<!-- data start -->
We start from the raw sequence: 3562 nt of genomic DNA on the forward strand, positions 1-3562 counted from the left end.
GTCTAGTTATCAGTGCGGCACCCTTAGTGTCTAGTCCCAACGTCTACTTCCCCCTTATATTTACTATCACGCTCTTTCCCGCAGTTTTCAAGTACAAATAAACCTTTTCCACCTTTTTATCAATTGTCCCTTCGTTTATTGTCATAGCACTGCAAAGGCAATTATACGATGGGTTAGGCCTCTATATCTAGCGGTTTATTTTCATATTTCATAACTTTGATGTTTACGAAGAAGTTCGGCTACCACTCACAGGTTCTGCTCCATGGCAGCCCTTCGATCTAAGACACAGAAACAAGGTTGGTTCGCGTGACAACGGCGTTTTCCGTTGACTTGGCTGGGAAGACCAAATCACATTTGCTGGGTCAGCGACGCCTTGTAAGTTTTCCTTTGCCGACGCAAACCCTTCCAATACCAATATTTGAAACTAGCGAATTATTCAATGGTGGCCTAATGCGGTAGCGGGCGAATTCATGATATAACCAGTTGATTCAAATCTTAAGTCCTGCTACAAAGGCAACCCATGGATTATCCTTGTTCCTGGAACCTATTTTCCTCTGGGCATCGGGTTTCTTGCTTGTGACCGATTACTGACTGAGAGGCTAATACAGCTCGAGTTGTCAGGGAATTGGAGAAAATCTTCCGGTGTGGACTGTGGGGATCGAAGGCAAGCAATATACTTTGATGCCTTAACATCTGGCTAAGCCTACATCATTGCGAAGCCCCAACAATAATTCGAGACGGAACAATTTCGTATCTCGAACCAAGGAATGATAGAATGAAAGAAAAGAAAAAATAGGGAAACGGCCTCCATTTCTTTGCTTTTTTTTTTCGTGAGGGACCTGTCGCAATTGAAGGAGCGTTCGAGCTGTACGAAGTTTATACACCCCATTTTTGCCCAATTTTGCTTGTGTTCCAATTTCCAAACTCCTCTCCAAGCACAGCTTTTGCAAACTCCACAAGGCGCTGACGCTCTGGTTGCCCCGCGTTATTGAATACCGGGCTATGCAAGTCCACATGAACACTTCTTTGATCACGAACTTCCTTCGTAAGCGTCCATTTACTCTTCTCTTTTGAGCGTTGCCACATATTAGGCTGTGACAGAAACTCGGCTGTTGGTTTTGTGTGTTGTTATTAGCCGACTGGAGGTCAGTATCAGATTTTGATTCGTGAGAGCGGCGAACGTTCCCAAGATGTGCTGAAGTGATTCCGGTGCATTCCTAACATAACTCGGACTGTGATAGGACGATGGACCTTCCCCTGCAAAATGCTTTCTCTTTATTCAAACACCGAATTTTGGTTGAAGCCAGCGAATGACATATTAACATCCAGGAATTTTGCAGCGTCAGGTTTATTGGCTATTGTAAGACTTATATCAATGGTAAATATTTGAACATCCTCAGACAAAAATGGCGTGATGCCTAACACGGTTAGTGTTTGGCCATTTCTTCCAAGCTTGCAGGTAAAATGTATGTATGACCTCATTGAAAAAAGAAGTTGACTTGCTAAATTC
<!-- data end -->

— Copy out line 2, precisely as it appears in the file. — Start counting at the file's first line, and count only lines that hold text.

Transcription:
GTCTAGTTATCAGTGCGGCACCCTTAGTGTCTAGTCCCAACGTCTACTTCCCCCTTATATTTACTATCACGCTCTTTCCCGCAGTTTTCAAGTACAAATAAACCTTTTCCACCTTTTTATCAATTGTCCCTTCGTTTATTGTCATAGCACTGCAAAGGCAATTATACGATGGGTTAGGCCTCTATATCTAGCGGTTTATTTTCATATTTCATAACTTTGATGTTTACGAAGAAGTTCGGCTACCACTCACAGGTTCTGCTCCATGGCAGCCCTTCGATCTAAGACACAGAAACAAGGTTGGTTCGCGTGACAACGGCGTTTTCCGTTGACTTGGCTGGGAAGACCAAATCACATTTGCTGGGTCAGCGACGCCTTGTAAGTTTTCCTTTGCCGACGCAAACCCTTCCAATACCAATATTTGAAACTAGCGAATTATTCAATGGTGGCCTAATGCGGTAGCGGGCGAATTCATGATATAACCAGTTGATTCAAATCTTAAGTCCTGCTACAAAGGCAACCCATGGATTATCCTTGTTCCTGGAACCTATTTTCCTCTGGGCATCGGGTTTCTTGCTTGTGACCGATTACTGACTGAGAGGCTAATACAGCTCGAGTTGTCAGGGAATTGGAGAAAATCTTCCGGTGTGGACTGTGGGGATCGAAGGCAAGCAATATACTTTGATGCCTTAACATCTGGCTAAGCCTACATCATTGCGAAGCCCCAACAATAATTCGAGACGGAACAATTTCGTATCTCGAACCAAGGAATGATAGAATGAAAGAAAAGAAAAAATAGGGAAACGGCCTCCATTTCTTTGCTTTTTTTTTTCGTGAGGGACCTGTCGCAATTGAAGGAGCGTTCGAGCTGTACGAAGTTTATACACCCCATTTTTGCCCAATTTTGCTTGTGTTCCAATTTCCAAACTCCTCTCCAAGCACAGCTTTTGCAAACTCCACAAGGCGCTGACGCTCTGGTTGCCCCGCGTTATTGAATACCGGGCTATGCAAGTCCACATGAACACTTCTTTGATCACGAACTTCCTTCGTAAGCGTCCATTTACTCTTCTCTTTTGAGCGTTGCCACATATTAGGCTGTGACAGAAACTCGGCTGTTGGTTTTGTGTGTTGTTATTAGCCGACTGGAGGTCAGTATCAGATTTTGATTCGTGAGAGCGGCGAACGTTCCCAAGATGTGCTGAAGTGATTCCGGTGCATTCCTAACATAACTCGGACTGTGATAGGACGATGGACCTTCCCCTGCAAAATGCTTTCTCTTTATTCAAACACCGAATTTTGGTTGAAGCCAGCGAATGACATATTAACATCCAGGAATTTTGCAGCGTCAGGTTTATTGGCTATTGTAAGACTTATATCAATGGTAAATATTTGAACATCCTCAGACAAAAATGGCGTGATGCCTAACACGGTTAGTGTTTGGCCATTTCTTCCAAGCTTGCAGGTAAAATGTATGTATGACCTCATTGAAAAAAGAAGTTGACTTGCTAAATTC